Wes Bentley, Kim Coates Urge Saskatchewan to Keep Film Tax Credit

 

TORONTO - Hollywood is adding its voice to calls for Saskatchewan to restore its film tax credit before its local industry vanishes.

Sons of Anarchy star Kim Coates on Monday said his native province deciding last week to kill the Saskatchewan Film Employment Tax Credit threatened to decimate local film and TV production.

“This is not just a matter of lowering the tax credit from 40% to 30%. It’s an absolute rape and pillage of the entire industry,” Coates insisted.

The Hollywood star said he has just completed work on two feature films shot back to back in Saskatoon, and the provincial government was ending a tax credit program that brought in much-needed investment to Saskatchewan.

“It’s not a hand-out. They get $6.00 for every dollar they (producers) spend,” Coates said of tax breaks that have cost the provincial government around $100 million since 1998, while reaping around $620 million in local jobs and spin-off benefits.

The Hunger Games star Wes Bentley, who performed in the 2009 film Dolan's Cadillac that was shot in Regina, in a statement Monday said Los Angeles producers will write off Saskatchewan if it has no tax incentive to match rival jurisdictions.

“The fact is, ending the SFETC will severely damage the film and television industry in Saskatchewan," Bentley argued.

Paul Bronfman, CEO of William F. White International, a major Canadian production equipment rental supplier, said the decision to axe a tax subsidy for up to 55 percent of labor costs in local production, did not make economic sense.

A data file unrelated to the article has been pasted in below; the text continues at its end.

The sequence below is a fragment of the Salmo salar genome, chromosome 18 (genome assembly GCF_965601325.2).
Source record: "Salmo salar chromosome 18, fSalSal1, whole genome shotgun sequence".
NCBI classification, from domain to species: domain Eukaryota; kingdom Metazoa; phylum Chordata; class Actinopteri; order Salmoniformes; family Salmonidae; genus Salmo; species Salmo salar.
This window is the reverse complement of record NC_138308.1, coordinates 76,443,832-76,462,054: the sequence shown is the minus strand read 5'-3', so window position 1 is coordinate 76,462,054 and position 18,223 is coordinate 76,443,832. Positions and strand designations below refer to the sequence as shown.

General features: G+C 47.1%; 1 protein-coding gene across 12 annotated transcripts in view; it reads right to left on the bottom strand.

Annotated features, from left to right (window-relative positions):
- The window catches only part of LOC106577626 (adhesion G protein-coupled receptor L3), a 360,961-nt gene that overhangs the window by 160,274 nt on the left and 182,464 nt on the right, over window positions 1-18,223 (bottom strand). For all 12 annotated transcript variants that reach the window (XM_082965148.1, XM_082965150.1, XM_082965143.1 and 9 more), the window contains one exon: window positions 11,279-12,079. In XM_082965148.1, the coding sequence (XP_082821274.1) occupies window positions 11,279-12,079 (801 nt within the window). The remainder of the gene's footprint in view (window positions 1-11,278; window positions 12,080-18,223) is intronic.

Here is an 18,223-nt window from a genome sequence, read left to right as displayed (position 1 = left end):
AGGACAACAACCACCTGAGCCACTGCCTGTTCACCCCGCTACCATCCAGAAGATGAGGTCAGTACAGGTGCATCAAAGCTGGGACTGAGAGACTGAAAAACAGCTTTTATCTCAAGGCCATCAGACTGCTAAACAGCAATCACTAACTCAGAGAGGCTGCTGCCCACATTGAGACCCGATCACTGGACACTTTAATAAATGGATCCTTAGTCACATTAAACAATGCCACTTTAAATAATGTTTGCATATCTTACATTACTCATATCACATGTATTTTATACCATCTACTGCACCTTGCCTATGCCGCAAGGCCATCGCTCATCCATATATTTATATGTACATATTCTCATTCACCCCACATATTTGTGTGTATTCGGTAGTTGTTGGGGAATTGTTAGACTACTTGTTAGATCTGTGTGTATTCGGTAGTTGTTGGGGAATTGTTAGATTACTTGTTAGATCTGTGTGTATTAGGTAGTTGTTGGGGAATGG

“I am completely shocked and outraged at the short-sighted actions of the Saskatchewan provincial government and especially finance minister (Ken) Krawetz,” Bronfman said. 

He added William F. White now had to reconsider its presence in Regina in light of the tax credit cancellation and the absence of an alternative subsidy.

“If business conditions deteriorate any further, we will have no choice but to shut down operations immediately,” Bronfman warned.

But Saskatchewan premier Brad Wall on Monday insisted the province wanted out of the tax credit game, with never-ending rises in tax incentives to woo Hollywood and other foreign producers.

“We're not going to participate in the bidding war that is happening between provinces with respect to these grants," Wall told reporters following a 90-minute meeting with representatives for Canadian film and TV producers.

Wall did dangle upcoming negotiations to find alternative ways to subsidize the province's film and TV industry.

New Brunswick in March 2011 similarly stunned the local film and TV sectors by phasing out its 40 percent tax credit to cut the provincial debt.

But, faced with a talent exodus to rival provinces, New Brunswick not long afterwards reintroduced a film incentive that rebates up to 30 percent of eligible expenditures.

The new program in New Brunswick gives 50 percent of the government money to indie producers up front for pre-production or production, with the other half coming when a project has finished production.

Saskatchewan film and TV producers are also looking to get the provincial government to figure out a way to restore local subsidies to keep their industry on the rails.

By contrast, the provinces of British Columbia, Ontario and Quebec, where most foreign production takes place in Canada, have in recent years juiced their tax credits and sold them to foreign producers on their certainty and bankability.

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